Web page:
For instance, brethren currently differ on some points of application in the following case. A. When a man drives his wife out by beating her or otherwise endangering her life, must she stay in that home until he kills her? Some say YES, citing the permanent nature of marriage; some say NO, pointing to other Bible principles such as the right to protect and preserve life. No one advocates a change in the principle given by Jesus; each is trying to properly apply the principle to a given case. (My judgment is NO. I would be interested in your thoughts on the point.) B. When he thus drives her out, if he then commits fornication, does she have the grounds to scripturally put him away? Some say YES, believing that the one exception comes into play in spite of complicating circumstances; some say NO, because the fornication did not precede his driving her out. No one advocates a change in the principle given by Jesus; each is trying to properly apply the principle to a given case. (My judgment is YES, but it is only a judgment and I make that clear if I express it at all. Please give me your thoughts on the point.) C. In such a case (or in any other case), must she sue for divorce on the ground of adultery on the legal papers? Some say YES, believing that it must be spelled out in the courts; some say NO, believing it can be on the ground of adultery in terms of divine law, no matter what is recorded on legal papers. No one advocates a change in the principle given by Jesus; each is trying to properly apply the principle to a given case. (My judgment is NO; I will be glad to consider what you think.)

D. Suppose the man who drives his wife out and who commits fornication during the separation, also initiates civil proceedings for divorce (before his wife gets to the courthouse; or, because she cannot afford the legal costs; is it essential that she counter sue?). Since the court will grant him the civil decree, does the wife have grounds to scripturally put him away? Some say YES, citing the immoral and unscriptural conduct of the man; some just as conscientiously say NO, believing the man’s action precludes the wife having the right to act. No one advocates a change in the principle given by Jesus; each is trying to properly apply the principle to a given case. (My judgment is YES, and when or if I express it, I make it plain that it is a judgment, not binding on the conscience of anyone as law. I realize a judgment must be made on such matters because Jesus did not take up all the possible scenarios and circumstances which might arise under the heading of the premise he gave. I am willing to consider any different view. Please give me your thoughts on the point.)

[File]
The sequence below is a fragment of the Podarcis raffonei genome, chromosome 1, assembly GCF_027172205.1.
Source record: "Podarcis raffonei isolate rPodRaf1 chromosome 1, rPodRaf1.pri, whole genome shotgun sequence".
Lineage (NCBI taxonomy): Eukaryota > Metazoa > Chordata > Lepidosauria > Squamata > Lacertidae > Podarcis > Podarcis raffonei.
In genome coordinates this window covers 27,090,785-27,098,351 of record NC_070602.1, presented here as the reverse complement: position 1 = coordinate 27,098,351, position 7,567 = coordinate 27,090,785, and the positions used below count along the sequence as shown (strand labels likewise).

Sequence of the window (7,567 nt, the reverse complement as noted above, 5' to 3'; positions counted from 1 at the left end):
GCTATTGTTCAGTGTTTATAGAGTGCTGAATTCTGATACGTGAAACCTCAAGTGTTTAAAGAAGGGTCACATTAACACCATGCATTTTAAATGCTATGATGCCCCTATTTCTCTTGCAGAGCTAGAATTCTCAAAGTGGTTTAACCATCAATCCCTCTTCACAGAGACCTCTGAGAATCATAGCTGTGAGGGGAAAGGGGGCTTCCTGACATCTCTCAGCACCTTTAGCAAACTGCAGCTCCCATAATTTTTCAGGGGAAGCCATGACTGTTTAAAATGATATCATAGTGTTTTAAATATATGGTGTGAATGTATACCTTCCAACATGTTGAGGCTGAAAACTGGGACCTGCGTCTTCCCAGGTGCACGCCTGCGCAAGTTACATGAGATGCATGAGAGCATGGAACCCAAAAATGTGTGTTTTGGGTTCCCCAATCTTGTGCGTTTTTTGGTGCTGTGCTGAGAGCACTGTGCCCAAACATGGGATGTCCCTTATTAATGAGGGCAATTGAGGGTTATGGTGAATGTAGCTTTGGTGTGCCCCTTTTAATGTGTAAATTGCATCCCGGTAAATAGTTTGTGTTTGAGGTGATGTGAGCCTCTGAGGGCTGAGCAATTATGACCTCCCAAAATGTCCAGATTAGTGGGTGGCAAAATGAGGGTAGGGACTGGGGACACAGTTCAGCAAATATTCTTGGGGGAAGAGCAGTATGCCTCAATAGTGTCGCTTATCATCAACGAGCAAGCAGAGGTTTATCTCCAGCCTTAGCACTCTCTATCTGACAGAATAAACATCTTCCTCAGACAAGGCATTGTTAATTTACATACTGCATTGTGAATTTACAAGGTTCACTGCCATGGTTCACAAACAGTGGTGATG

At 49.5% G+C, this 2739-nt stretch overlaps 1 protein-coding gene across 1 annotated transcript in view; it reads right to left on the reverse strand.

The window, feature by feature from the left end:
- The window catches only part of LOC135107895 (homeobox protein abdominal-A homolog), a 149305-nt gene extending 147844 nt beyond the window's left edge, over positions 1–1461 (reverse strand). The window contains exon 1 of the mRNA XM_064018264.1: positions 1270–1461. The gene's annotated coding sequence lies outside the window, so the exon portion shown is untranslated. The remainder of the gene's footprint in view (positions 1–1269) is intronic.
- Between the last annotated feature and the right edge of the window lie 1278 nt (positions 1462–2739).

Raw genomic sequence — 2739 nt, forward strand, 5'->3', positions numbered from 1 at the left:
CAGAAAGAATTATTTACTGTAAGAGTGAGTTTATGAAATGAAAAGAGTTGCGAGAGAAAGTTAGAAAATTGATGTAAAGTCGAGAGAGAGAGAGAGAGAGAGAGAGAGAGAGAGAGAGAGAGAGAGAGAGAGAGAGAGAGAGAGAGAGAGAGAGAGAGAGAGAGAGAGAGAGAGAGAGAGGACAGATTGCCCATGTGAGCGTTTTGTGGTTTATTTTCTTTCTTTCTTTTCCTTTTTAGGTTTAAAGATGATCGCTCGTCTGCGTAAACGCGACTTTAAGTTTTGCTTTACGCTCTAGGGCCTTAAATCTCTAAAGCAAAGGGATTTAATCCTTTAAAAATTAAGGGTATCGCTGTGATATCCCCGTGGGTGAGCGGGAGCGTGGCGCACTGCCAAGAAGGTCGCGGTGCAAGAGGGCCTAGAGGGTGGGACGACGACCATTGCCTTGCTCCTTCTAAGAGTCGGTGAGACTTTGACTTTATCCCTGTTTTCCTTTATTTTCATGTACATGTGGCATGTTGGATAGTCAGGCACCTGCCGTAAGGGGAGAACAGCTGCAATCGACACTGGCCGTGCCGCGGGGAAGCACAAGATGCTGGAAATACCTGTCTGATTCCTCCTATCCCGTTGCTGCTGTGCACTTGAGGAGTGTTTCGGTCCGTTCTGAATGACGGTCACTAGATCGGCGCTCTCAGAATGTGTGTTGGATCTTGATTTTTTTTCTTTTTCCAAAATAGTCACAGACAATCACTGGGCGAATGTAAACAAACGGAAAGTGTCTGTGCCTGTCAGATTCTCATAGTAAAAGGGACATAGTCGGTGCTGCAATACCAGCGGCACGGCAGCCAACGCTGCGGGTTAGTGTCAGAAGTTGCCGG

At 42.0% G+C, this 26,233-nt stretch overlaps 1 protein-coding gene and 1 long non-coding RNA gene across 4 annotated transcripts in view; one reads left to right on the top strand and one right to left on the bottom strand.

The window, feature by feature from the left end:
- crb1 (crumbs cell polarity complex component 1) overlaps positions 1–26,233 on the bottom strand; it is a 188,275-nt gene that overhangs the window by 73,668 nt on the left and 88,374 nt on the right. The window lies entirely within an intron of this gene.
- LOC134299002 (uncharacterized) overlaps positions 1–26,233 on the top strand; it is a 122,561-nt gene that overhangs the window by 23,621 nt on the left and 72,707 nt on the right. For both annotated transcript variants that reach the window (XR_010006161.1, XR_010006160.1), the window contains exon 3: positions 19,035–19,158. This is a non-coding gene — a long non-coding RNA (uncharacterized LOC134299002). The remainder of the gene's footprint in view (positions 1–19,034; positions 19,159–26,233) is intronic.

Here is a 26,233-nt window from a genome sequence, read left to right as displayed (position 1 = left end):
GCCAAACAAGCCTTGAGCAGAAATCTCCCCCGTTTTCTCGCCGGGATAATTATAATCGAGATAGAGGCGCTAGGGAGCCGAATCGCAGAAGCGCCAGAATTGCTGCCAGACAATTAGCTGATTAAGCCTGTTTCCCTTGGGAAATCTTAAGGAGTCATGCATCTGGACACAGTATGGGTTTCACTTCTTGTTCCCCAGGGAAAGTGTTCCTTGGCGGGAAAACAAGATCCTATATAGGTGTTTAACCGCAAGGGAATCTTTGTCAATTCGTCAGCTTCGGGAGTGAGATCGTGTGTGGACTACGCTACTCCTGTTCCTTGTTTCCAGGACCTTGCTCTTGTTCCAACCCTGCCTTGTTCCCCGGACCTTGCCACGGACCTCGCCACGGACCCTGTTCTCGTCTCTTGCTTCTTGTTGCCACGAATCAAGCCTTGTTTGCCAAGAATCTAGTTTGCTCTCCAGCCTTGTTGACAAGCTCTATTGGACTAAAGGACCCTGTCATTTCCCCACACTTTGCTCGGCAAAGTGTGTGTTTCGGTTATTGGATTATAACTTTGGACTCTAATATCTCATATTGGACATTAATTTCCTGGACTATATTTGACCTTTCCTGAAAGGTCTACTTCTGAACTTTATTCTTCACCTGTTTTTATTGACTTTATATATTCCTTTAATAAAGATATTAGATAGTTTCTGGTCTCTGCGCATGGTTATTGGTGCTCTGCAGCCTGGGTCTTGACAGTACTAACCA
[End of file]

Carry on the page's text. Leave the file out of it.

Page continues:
E. I realize this raises the related and controverted question about whether any woman who has been legally divorced (rather than obtaining the civil decree herself) has scriptural grounds to remarry. A woman asked me (and said she had asked other gospel preachers the same question) about her case. Because of her husband’s repeated acts of incest, she initiated a divorce proceeding against him in the state of her residence; he had left home and lived in another state long enough to be considered a legal resident, and initiated a divorce proceeding against her in the state of his residence. His case proceeded through the courts sooner than hers; he was granted the divorce and her case became moot. Did she have scriptural grounds to remarry? Some say YES, believing that God’s law overrules human law in such cases; some say NO, believing that she has the misfortune of being a put-away person, precluding her right to remarry. No one advocates a change in the principle given by Jesus; each is trying to properly apply the principle to a given case. (My judgment is that she could remarry, but it is only a judgment; I urged her to reach her own conclusion based upon her own study. I am interested in what you would say.)